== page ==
Tues, Feb 24

We got up for breakfast at 7:30 this morning to find that some of the English ladies were also staying here!! We had a nice chat with them regarding what they have seen thus far and what their future plans were for the trip. They are on a shorter and faster tour than we are and were leaving later today for Agra. We leave for Agra on the 26th. It was funny to run into them!
Our driver guy came to pick us up at 8:30 before heading more centrally to get mom and dad from their hotel. It is a very nice hotel in which they are staying, with a gym, pool, restaurant, and all those western hotel standards that we are used to. Their hotel served as kind of a regrouping spot several times later in the day, which was also nice. It seems as though they have adjusted well – I mean, a time difference is a time difference, I suppose! It was probably a shocking first day, however, because we really did get into the thick of things.
We first drove by India gate, which kind of looks like the Arc deTriomphe, but has INDIA on the top of the arch, instead!! I don’t really recall much of the history surrounding that. There were many government buildings and centres pointed out along the way including the central secretariat and parliamentary buildings. Buildings are hard to get a good view of most of the time because of the enormity of them as well as the fact that all of the really important ones are behind gates.
We drove past the red fort. The Mughals originally built this huge fort in 1638 when they were in power in India. It was looted and parts destroyed by various other groups and the English used it for an army base when they occupied India. We didn’t actually go inside, because it is now a World Heritage Site and the last remaining buildings inside the fort are inaccessible.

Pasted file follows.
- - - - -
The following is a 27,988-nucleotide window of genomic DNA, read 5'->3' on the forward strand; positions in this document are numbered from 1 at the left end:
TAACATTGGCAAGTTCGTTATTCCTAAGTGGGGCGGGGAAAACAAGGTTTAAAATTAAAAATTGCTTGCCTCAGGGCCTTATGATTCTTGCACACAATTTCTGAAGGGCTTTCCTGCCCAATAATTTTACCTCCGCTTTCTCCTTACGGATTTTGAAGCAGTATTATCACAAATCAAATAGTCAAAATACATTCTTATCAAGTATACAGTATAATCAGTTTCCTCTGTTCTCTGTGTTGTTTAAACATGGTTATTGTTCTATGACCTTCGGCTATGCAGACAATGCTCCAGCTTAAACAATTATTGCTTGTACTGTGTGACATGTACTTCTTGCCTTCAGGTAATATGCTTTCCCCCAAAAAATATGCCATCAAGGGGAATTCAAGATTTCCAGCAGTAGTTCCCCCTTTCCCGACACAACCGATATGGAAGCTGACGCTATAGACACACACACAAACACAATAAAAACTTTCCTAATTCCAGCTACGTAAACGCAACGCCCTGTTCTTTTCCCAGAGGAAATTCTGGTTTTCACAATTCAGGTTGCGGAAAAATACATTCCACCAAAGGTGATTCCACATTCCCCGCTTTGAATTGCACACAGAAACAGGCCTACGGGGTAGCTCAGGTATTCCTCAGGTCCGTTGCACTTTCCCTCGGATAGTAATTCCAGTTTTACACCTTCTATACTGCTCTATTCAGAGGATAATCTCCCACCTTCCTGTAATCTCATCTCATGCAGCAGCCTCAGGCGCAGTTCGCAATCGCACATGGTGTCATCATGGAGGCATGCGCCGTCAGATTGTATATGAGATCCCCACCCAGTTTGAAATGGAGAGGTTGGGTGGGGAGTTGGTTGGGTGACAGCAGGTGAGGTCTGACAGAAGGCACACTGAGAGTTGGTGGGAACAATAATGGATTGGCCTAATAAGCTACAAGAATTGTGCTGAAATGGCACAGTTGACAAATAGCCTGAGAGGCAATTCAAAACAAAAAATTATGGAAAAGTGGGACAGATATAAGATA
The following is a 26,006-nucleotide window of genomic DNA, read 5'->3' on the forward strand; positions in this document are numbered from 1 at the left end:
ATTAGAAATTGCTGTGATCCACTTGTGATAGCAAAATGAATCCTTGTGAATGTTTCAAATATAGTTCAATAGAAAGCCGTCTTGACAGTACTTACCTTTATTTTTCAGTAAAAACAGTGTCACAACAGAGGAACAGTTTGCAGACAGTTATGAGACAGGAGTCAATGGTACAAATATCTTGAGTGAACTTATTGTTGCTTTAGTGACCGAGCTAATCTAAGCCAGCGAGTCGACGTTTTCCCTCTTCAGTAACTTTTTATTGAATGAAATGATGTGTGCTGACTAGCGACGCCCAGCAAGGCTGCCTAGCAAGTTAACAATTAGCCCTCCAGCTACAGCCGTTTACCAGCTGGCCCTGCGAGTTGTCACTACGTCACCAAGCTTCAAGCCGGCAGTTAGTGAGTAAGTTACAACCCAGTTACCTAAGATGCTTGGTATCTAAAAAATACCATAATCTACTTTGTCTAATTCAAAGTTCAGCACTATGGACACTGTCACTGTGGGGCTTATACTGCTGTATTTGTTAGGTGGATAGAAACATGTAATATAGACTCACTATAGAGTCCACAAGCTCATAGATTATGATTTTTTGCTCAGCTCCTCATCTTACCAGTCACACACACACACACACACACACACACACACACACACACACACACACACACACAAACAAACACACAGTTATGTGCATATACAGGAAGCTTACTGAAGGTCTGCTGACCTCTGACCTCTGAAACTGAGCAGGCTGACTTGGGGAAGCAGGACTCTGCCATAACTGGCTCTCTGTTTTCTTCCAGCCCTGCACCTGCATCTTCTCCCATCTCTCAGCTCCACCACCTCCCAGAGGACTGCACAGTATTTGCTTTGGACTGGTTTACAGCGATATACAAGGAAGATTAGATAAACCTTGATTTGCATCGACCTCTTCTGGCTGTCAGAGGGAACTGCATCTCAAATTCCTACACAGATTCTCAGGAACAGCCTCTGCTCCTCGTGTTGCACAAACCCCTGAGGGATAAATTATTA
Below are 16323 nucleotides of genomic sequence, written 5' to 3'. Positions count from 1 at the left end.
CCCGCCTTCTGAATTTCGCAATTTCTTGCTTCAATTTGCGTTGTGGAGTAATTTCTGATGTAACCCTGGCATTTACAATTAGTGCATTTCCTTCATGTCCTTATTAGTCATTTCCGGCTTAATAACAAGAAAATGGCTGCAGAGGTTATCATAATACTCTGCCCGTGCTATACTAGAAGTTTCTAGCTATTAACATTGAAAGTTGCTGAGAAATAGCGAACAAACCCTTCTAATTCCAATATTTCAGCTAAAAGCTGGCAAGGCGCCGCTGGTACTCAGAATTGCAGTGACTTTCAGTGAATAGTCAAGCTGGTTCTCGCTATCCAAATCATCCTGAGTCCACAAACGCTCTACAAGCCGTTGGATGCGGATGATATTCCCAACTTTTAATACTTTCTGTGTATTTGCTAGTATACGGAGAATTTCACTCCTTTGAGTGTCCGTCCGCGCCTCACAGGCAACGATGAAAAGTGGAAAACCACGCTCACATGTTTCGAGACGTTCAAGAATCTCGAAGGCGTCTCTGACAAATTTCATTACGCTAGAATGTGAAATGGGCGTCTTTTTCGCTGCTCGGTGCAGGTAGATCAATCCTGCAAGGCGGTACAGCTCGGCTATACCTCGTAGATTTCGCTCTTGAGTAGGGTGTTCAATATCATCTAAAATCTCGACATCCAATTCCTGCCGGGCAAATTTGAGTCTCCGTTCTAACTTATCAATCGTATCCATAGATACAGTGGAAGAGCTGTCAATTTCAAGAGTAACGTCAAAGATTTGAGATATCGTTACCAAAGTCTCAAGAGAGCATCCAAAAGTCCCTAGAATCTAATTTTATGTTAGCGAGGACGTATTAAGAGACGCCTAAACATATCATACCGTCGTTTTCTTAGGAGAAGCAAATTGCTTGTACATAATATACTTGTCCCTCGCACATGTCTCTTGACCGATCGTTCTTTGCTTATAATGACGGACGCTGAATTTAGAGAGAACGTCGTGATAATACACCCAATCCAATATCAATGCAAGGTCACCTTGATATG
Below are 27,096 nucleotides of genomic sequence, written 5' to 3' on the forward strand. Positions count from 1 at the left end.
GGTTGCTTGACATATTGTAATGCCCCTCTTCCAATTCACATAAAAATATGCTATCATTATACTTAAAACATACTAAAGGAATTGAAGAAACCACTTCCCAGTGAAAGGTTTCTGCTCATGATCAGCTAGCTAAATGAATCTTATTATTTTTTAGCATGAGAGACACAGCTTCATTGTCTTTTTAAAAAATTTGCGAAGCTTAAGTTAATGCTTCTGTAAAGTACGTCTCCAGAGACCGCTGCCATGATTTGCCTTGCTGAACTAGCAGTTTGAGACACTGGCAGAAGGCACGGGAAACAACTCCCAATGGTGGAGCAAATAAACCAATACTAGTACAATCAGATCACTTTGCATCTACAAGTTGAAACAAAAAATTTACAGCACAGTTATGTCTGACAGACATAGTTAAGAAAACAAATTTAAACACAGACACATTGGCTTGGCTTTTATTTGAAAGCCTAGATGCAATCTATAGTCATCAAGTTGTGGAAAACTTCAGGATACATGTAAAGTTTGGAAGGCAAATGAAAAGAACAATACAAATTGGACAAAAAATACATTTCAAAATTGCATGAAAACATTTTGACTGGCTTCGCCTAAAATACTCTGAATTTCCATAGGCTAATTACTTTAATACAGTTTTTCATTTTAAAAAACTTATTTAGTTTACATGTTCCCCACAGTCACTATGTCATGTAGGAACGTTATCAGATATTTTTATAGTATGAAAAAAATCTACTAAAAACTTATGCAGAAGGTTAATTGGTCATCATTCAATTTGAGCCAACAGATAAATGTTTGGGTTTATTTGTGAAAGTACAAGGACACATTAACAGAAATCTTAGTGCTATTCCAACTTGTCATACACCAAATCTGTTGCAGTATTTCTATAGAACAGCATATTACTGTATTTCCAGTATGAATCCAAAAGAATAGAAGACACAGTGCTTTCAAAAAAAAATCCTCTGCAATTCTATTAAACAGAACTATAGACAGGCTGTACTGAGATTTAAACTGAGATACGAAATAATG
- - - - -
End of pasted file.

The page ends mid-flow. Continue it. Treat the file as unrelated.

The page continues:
We then drove down to Old Delhi. The road ways are very convoluted and busy with hundreds of electrical wires crossing over and under each other overhead. It was an amazing experience. The area called Chandni Chowk is located near the red fort and has many kiosks selling everything from bangles, to shoes, to cloth, to food. We explored this area through cycle-rickshaws, which was also a very interesting experience. I definitely like them better than I like the auto-rickshaws, because they go a little more slowly and are easier to see out of! We are going back there tomorrow because our quick ride though the area didn’t do justice! And, besides, we want to shop!!
At the other end of the market area is Jama Masjid which is a Muslim mosque. Mosques are open in the middle here, so it kind of looks like the Plaza St Marcs (sp!) in Venice. This open courtyard can hold 25,000 people and was, at one time, covered in beautiful carpets. The mosque was started in 1644. It always baffles me how long ago these structures were made. We barely have anything that is 100 years old! Anyway…Muslims don’t believe in idol worship, so the mosque was simple, but elegant red sandstone with white and black marble inlays. It was very interesting. And, because of its higher location, we were able to get a good view of the red fort, as well.
We drove back across the city to go see Humayun’s Tomb. It is a beautiful structure build in red sandstone by the Mughals during their reign in India. The senior wife of the second emperor Humayun is buried here. From afar it looks like the Taj Mahal because the latter’s construction was inspired by this building! The building is a perfect square, with all four sides exactly the same. The grounds are also square and are divided into quarters by small aqueducts that lead into the central building. Within each quarter, there is another division into four parts. The grounds were very peaceful and green. It was an interesting contrast to the bustling Old Delhi.